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Coral Gables, Inc. v. Duval

New Jersey Supreme Court

Decided: May 4, 1937.


On appeal from the Atlantic County Common Pleas.

For the plaintiff-appellant, Glenn & Glenn (Alfred T. Glenn, Jr.).

For the defendants-respondents, Isaac C. Ginsburg and Edward I. Feinberg.

Before Brogan, Chief Justice, and Justices Case and Perskie.


[118 NJL Page 129]

The opinion of the court was delivered by

CASE, J. This is an action upon two promissory notes given by the defendants to George E. Merrick, assigned by him to Coral Gables Corporation and by that corporation to Coral Gables, Incorporated. The jury returned a verdict of "no cause of action," and judgment for the defendants was entered thereon. From that judgment the plaintiff appeals, writing down four grounds, namely, (1) the judgment is contrary to law, (2) the verdict is contrary to the weight of the evidence, (3) the trial court erred in refusing to direct a verdict in favor of the plaintiff, (4) the trial court erred in its charge to the jury.

[118 NJL Page 130]

The first and second grounds are not argued. Nothing more need be said of them. Cleaves v. Yeskel, 104 N.J.L. 497. The fourth ground does not specifically point out the judicial action complained of and does not present an alleged error for our consideration. Booth v. Keegan, 108 Id. 538.

This leaves only the third ground, which is limited by the argument made on behalf of the appellant to the proposition that the plaintiff, although not a holder in due course, had derived its title to the notes through a holder in due course, and that as the plaintiff was not a party to any fraud or illegality affecting the instruments it had the rights of the former holder in due course with respect to all prior parties (section 58 of the Uniform Negotiable Instruments law, 3 Comp. Stat., p. 3732, at p. 3741); wherefore, as appellant argues, plaintiff's case was proved, without valid defense, and the court erred in considering that there was anything to go to the jury.

The evidence, the rulings upon which are not made the subject of appeal, discloses that which the respondents contend is a condition subject to which the notes were delivered. Appellant makes factual denial that any condition was imposed. It does not, however, dispute that such an agreement as respondents' testimony brings into the case would, if true, constitute a condition within the meaning of the statute. We do not pass thereon. The question is whether, assuming that there was a condition, the present holder took subject to it. Merrick, the payee, said to be a party to the fixing of the alleged condition, was the president of Coral Gables Corporation at the time the notes were endorsed to that corporation and at the time that the corporation transferred the notes to Coral Gables, Incorporated; also, he was and is a director of the last named company. On a review of the evidence, we are unable to say that, as a matter of law, knowledge of the condition did not come to Merrick in such fashion as to make his knowledge that of the corporation of which he was the president and the active agent. Appellant's argument correctly assumes that if the defense of conditional delivery could have been raised against Coral Gables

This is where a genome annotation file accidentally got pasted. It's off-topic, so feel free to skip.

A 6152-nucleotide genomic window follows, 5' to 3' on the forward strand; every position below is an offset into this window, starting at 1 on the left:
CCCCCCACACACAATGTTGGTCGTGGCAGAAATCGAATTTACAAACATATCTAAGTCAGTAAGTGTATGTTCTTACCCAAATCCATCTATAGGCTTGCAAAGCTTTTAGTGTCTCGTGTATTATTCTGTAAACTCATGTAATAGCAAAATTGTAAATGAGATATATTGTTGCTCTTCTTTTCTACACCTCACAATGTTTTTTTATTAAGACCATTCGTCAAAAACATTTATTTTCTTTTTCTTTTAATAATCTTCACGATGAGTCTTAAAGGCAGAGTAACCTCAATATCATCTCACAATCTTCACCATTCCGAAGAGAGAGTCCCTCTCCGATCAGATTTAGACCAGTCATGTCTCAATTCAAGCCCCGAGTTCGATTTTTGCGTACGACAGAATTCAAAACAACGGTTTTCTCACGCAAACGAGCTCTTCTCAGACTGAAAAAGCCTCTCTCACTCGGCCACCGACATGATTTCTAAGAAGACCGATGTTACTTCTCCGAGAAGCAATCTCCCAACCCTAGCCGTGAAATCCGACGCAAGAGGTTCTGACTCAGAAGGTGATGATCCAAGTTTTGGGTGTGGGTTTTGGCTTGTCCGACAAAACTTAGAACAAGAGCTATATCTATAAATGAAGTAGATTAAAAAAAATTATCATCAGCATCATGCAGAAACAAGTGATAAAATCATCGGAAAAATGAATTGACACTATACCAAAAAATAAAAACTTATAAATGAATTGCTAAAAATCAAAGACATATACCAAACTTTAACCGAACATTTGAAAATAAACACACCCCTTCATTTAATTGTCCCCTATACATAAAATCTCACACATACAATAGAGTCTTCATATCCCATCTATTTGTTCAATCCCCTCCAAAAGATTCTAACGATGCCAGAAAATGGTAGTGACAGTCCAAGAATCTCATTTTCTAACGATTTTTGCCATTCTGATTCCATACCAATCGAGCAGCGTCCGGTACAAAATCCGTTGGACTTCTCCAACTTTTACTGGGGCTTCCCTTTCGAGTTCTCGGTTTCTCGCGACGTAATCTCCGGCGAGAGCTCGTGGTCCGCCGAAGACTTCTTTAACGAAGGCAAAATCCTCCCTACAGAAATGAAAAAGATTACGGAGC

[118 NJL Page 131]

Corporation, it may be raised against the appellant. It is, we think, clear that if the corporation took from the payee, with notice that the delivery of the notes to the payee was incomplete because a condition prerequisite to delivery had not been complied with and that there could be no complete or unconditional delivery until the accomplishment of a named transaction which had not yet come to pass, then an attempted collection of the notes by the corporation would be subject to a defense grounded in that omission. Our study of the transcript leads us to the conclusion that there was pertinent testimony thereon which, either directly or in its inferences, called for jury determination.

The judgment below will be affirmed, with costs.


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